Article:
Among the younger generation of planners, Aaron Coates of Compass Wealth Advisors in Elkhart, Indiana, is a visionary. He embraces the revolutionary approach of letting his clients spend their post-retirement savings on what they wish–either a dream trip down the Nile or retaining enough assets so that they can leave money to charity. His rebellious approach to planning–in which he allows his retiree clients to spend all of their savings, if they so desire–has even garnered criticism from older generation advisors who he says characterize his methods as “malpractice.”
Most financial planners don’t call extra money by its name, Coates argues. They call it “rebalancing the portfolio so it will be there to protect clients against future bad times,” he says. “We don’t have that.” Coates–who just turned 34–believes he is deviating from the older generation’s institutionalized approach to advisory practices by “getting into clients’ heads and seeing things from their framework.” Not surprisingly, Coates is also a founder of Next Generation of Financial Planners or NexGen, a community for financial planners aged 35 and under. (See a report on NexGen’s recent annual meeting.)
“Getting into a client’s head” and then serving her needs, means, for Coates, telling a woman client of his that she could spend her extra money on a trip to Germany, and also travel Europe for two months. Because of the untimely death of her daughter, Coates was well aware that the client knew how short life can be. He recalls how this client started getting choked up in the office when Coates told her she had the financial resources to make the trip.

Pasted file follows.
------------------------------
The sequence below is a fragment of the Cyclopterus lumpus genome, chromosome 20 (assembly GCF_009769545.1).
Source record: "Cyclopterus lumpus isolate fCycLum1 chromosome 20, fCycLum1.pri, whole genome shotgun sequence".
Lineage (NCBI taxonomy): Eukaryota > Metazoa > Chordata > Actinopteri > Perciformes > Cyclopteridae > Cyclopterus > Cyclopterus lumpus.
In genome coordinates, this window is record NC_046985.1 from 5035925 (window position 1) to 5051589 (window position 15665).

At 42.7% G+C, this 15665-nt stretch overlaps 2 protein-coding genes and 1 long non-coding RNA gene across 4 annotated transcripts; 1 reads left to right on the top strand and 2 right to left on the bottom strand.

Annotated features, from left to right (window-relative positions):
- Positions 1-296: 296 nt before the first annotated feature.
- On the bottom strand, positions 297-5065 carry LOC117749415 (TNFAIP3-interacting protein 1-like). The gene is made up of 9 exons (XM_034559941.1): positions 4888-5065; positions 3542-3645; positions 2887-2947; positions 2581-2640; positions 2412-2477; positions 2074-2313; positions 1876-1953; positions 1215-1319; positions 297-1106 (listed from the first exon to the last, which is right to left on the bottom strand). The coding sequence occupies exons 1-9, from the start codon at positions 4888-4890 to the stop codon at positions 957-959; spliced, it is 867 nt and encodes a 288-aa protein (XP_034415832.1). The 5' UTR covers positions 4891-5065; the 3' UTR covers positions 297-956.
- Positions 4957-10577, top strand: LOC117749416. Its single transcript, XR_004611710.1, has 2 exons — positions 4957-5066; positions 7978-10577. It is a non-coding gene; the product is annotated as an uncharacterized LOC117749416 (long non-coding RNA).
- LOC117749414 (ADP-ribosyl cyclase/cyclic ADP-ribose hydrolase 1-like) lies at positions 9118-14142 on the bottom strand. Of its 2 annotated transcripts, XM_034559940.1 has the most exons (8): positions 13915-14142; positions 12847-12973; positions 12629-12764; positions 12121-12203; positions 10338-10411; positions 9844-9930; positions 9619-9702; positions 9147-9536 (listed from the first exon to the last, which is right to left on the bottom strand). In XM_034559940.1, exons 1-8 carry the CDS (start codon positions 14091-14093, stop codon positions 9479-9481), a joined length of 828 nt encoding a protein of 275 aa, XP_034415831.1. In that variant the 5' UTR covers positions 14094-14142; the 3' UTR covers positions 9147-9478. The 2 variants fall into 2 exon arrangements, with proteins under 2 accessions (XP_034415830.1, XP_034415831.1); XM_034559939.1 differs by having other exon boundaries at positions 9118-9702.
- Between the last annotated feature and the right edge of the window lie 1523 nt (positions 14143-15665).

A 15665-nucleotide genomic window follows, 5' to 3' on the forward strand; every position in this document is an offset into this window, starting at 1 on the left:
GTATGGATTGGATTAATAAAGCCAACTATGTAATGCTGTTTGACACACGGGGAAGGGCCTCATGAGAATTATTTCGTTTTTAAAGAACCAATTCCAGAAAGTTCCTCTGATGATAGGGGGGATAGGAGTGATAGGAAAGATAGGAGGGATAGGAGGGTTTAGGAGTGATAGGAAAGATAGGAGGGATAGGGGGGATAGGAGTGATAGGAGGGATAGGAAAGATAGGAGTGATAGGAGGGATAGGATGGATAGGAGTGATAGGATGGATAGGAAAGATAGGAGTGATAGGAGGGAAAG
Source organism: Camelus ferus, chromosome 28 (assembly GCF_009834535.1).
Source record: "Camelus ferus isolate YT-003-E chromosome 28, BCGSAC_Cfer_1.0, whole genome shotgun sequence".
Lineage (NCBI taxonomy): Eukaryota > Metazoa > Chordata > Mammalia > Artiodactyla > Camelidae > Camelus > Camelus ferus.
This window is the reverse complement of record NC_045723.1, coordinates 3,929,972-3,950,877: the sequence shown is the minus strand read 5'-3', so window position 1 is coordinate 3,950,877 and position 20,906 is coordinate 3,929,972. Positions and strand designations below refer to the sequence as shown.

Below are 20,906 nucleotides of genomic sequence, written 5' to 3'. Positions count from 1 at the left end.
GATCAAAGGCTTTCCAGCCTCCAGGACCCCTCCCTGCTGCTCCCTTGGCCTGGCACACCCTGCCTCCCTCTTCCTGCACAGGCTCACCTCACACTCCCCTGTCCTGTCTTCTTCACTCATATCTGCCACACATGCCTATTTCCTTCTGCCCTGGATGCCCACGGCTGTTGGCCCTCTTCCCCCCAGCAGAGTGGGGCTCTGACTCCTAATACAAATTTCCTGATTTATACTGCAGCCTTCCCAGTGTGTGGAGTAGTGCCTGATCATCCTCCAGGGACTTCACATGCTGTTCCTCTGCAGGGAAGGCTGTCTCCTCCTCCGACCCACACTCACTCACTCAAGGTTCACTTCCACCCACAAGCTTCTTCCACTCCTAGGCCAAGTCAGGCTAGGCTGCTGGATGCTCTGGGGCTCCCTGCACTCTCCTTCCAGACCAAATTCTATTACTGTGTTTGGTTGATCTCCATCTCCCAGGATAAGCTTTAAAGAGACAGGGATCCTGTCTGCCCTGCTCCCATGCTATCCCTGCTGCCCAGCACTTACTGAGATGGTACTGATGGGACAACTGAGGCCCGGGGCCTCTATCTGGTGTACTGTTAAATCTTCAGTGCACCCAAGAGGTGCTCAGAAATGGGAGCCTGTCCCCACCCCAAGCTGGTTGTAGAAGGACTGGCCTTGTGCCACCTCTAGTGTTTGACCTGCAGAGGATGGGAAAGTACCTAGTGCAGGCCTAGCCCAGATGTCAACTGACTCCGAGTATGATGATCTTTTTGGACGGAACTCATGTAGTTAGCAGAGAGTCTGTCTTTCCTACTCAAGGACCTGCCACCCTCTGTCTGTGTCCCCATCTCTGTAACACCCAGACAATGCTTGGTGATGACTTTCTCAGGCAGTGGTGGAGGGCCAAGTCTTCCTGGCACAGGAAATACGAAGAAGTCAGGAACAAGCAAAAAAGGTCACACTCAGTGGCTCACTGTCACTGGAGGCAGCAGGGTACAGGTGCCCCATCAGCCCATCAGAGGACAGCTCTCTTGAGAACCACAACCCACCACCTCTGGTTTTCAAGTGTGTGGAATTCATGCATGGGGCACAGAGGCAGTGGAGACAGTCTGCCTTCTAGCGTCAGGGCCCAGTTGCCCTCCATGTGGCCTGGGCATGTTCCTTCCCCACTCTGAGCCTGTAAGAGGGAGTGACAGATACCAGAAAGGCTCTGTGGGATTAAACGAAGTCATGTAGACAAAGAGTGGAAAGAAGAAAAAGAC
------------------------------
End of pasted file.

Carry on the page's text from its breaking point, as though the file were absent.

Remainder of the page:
A serious problem with the industry, he argues, is that advisors think retirees just want income. Planners are too focused on that, Coates says. At Compass Wealth, if the client is ahead of the game in terms of asset growth in any given quarter, the advisor calls the client and asks what the client wants to do with the money–save it, invest it, or spend it. A lot of times, they spend it, he says–even down to zero.
Salt of the Earth Clients
Elkhart has been called the RV (recreational vehicle) Capital of the World, and is also the place where car trailers were invented, but it isn’t the land of milk and honey for wealth and flashy living. It does, however, have a fair amount of salt-of-the-earth working-class Midwest types who have made money over a lifetime and need advice. The local population is also sprinkled with the descendants of the Amish who are focused on the practical things–making sure the money doesn’t run out, Coates says. Many of Coates’s clients are retired, with 94% or so of them being what he calls income-type clients.
Elkhart residents first seek stable investments, then income and growth, he says. Some money is put aside in income-producing assets and the rest is used for growth. The client decides, using an interactive spreadsheet designed by Compass Wealth, whether she wants five years of income set aside that will protect her if the market turns downward. The target is to hit the rate of return every quarter to build up that cushion of income, Coates says.
What Coates does offer clients is to have cash sitting off to the side so that in bad times, they won’t be forced to sell their equity holdings. “If we have a bad two years, then they may be forced to sell or…we put three years of income off to the side,” he explains. The point is that Compass Wealth has devised a way to respond to the client’s wishes while fully informing them of their options.
Michael Kitces, director of financial planning for Pinnacle Advisory Group in Columbia, Maryland, and a co-founder with Coates of NexGen, says Coates “is a pretty active go-getter type,” who has “big ideas” and looks for new approaches. “His style is to help create things and get the ball rolling.” Twenty-nine-year-old Kitces was another young industry wunderkind who with Coates attended the 2004 Financial Planning Association retreat in Colorado. “We were shocked at the sparseness of young planners at the meeting,” Kitces recalls. Perhaps there were four or five under age 35. “Aaron came over to me to start the idea of a community of young planners,” says Kitces, who chaired this year’s NexGen meeting in July. Now, NexGen has taken on a life of its own.
Elizabeth D. Festa is a freelance business writer based in Washington, D.C. She can be reached by e-mail at firstname.lastname@example.org.